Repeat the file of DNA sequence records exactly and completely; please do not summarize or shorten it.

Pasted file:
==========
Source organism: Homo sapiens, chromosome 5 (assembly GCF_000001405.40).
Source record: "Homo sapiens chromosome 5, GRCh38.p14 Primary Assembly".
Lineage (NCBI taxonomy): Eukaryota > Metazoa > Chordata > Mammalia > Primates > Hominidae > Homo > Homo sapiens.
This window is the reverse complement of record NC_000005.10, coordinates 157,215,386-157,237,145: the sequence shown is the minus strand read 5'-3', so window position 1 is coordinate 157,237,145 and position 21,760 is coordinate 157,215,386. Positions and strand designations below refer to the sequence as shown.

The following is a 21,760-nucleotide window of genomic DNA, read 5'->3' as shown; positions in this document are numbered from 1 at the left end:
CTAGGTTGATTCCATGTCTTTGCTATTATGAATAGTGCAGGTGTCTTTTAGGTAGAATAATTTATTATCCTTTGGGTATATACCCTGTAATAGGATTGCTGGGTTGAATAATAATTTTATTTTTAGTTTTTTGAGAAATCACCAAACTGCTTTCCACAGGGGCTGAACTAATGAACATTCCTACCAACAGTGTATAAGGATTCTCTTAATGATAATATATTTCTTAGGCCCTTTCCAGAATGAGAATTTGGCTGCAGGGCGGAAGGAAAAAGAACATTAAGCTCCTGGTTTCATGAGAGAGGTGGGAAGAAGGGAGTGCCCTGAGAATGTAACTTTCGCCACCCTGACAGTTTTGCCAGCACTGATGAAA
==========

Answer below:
Source organism: Homo sapiens, chromosome 5 (assembly GCF_000001405.40).
Source record: "Homo sapiens chromosome 5, GRCh38.p14 Primary Assembly".
Lineage (NCBI taxonomy): Eukaryota > Metazoa > Chordata > Mammalia > Primates > Hominidae > Homo > Homo sapiens.
This window is the reverse complement of record NC_000005.10, coordinates 157,215,386-157,237,145: the sequence shown is the minus strand read 5'-3', so window position 1 is coordinate 157,237,145 and position 21,760 is coordinate 157,215,386. Positions and strand designations below refer to the sequence as shown.

The following is a 21,760-nucleotide window of genomic DNA, read 5'->3' as shown; positions in this document are numbered from 1 at the left end:
CTAGGTTGATTCCATGTCTTTGCTATTATGAATAGTGCAGGTGTCTTTTAGGTAGAATAATTTATTATCCTTTGGGTATATACCCTGTAATAGGATTGCTGGGTTGAATAATAATTTTATTTTTAGTTTTTTGAGAAATCACCAAACTGCTTTCCACAGGGGCTGAACTAATGAACATTCCTACCAACAGTGTATAAGGATTCTCTTAATGATAATATATTTCTTAGGCCCTTTCCAGAATGAGAATTTGGCTGCAGGGCGGAAGGAAAAAGAACATTAAGCTCCTGGTTTCATGAGAGAGGTGGGAAGAAGGGAGTGCCCTGAGAATGTAACTTTCGCCACCCTGACAGTTTTGCCAGCACTGATGAAA